when life shakes them,
the words I’ve whispered into their being
a million times a million times,
“you are my delight.”
Lisa A. McCrohan, © 2014

I PLAYED with you 'mid cowslips blowing,
When I was six and you were four;
When garlands weaving, flower-balls throwing,
Were pleasures soon to please no more.
Through groves and meads, o'er grass and heather,
With little playmates, to and fro,
We wandered hand in hand together;
But that was sixty years ago. 
You grow a lovely roseate maiden,
And still our early love was strong;
Still with no care our days were laden,
They glided joyously along;
And I did love you, very dearly,
How dearly words want power to show;
I thought your heart was touched as nearly;
But that was fifty years ago. 
Then other lovers came around you,
Your beauty grew from year to year,
And many a splendid circle found you
The centre of its glittering sphere.
I saw you then, first vows forsaking,
On rank and wealth your hand bestow;
Oh, then I thought my heart was breaking, --
But that was forty years ago. 
And I lived on, to wed another:
No cause she gave me to repine;
And when I heard you were a mother,
I did not wish the children mine.
My own young flock, in fair progression,
Made up a pleasant Christmas row:
My joy in them was past expression; --
But that was thirty years ago. 
You grew a matron plump and comely,
You dwelt in fashion's brightest blaze;
My earthly lot was far more homely;
But I too had my festal days.
No merrier eyes have ever glistened
Around the hearth-stone's wintry glow,
Than when my youngest child was christened: --
But that was twenty years ago. 
Time passed. My eldest girl was married,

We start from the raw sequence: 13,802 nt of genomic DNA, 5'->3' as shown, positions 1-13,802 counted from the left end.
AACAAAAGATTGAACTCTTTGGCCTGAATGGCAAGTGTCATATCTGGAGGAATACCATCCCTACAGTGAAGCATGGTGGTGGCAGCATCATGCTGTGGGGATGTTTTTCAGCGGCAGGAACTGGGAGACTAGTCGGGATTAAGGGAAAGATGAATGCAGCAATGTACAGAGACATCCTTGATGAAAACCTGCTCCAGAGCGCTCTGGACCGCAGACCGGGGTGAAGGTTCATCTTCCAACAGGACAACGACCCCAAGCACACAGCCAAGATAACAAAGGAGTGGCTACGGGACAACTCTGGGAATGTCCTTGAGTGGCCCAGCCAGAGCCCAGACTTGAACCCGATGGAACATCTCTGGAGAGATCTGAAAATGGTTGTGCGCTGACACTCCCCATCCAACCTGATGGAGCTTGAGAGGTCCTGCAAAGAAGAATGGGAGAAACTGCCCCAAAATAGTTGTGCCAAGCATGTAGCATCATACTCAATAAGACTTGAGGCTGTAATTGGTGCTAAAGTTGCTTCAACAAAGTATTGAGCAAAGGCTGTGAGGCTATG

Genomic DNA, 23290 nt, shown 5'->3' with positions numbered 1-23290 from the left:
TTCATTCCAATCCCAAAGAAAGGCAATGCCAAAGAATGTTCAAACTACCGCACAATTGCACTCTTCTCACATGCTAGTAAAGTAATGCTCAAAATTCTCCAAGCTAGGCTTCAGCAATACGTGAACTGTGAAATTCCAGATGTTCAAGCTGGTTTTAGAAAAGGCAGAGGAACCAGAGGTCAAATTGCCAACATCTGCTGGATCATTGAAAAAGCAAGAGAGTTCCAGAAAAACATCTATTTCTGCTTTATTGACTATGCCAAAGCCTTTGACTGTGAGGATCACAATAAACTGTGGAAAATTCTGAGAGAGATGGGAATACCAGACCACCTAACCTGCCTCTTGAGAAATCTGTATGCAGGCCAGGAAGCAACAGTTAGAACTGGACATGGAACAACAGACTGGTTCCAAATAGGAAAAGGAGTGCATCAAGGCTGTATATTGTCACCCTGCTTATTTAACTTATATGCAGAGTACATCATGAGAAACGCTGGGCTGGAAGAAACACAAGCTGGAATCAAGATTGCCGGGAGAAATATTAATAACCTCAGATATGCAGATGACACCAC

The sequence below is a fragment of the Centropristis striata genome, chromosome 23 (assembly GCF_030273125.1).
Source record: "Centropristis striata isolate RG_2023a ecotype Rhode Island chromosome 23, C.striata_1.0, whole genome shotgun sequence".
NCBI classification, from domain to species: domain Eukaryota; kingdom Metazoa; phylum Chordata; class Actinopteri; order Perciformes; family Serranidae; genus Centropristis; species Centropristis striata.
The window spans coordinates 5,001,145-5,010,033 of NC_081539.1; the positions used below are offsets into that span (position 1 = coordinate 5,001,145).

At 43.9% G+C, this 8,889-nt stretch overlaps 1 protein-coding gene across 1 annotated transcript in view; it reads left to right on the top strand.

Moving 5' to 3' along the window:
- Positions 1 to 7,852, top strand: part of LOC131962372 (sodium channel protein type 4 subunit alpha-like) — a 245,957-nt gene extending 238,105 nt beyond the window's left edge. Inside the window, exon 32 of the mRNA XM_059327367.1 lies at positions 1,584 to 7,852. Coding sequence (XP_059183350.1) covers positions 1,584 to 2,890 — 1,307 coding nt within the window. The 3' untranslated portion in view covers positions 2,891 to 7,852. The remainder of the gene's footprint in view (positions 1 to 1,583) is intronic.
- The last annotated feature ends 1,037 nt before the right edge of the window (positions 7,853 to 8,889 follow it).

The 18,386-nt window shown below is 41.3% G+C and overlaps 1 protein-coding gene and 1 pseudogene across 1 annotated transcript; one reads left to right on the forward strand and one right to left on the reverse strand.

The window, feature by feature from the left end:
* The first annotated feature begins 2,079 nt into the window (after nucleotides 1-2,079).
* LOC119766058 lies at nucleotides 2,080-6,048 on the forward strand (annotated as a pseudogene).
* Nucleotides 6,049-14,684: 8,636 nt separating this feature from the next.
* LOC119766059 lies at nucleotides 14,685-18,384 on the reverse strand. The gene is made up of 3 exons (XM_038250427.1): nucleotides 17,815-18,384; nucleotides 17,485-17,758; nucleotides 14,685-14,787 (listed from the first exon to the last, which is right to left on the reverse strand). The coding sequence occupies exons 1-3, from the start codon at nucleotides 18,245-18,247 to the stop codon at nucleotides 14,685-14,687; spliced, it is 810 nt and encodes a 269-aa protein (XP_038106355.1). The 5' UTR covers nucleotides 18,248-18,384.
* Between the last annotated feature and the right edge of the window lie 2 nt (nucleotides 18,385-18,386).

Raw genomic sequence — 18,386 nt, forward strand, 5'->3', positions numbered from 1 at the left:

And I am now a grandsire grey;
One pet of four years old I've carried
Among the wild-flowered meads to play.
In our old fields of childish pleasure,
Where now, as then, the cowslips blow,
She fills her basket's ample measure, --
And that is not ten years ago. 
But though first love's impassioned blindness
Has passed away in colder light,
I still have thought of you with kindness,
And shall do, till our last good-night.
The ever-rolling silent hours
Will bring a time we shall not know,
When our young days of gathering flowers
Will be an hundred years ago.
- Thomas Love Peacock

Elizabeth Barrett Browning, 1806 - 1861
If thou must love me, let it be for nought 
Except for love’s sake only.
Do not say,  
“I love her for her smile—her look—her way  
Of speaking gently,—for a trick of thought  
That falls in well with mine, and certes brought
A sense of pleasant ease on such a day”—  
For these things in themselves, Belovèd, may  
Be changed, or change for thee—and love, so wrought,  
May be unwrought so. Neither love me for  
Thine own dear pity’s wiping my cheeks dry:
A creature might forget to weep, who bore  
Thy comfort long, and lose thy love thereby!  
But love me for love’s sake, that evermore  
Thou mayst love on, through love’s eternity.

There will always be a 'lie' in believe
an 'over' in lover
an 'end' in friend
an 'us' in trust
and an 'if' in life...

The words not spoken
Goes not quite unheard
It lingers in the eye
In the semi-arch of the bow.
A gesture of hand
Speaks pages more than words
Echoes rest in the heart
As driftwood does in the sand
To be rubbed by time
Until it rots or shines.

The word not spoken
Touches us as the music
Does the mind.

Samih al-Qasim समीह अल-क़ासिम سميح القاسم
Palestinian poet (11 May 1939 - 19 August 2014)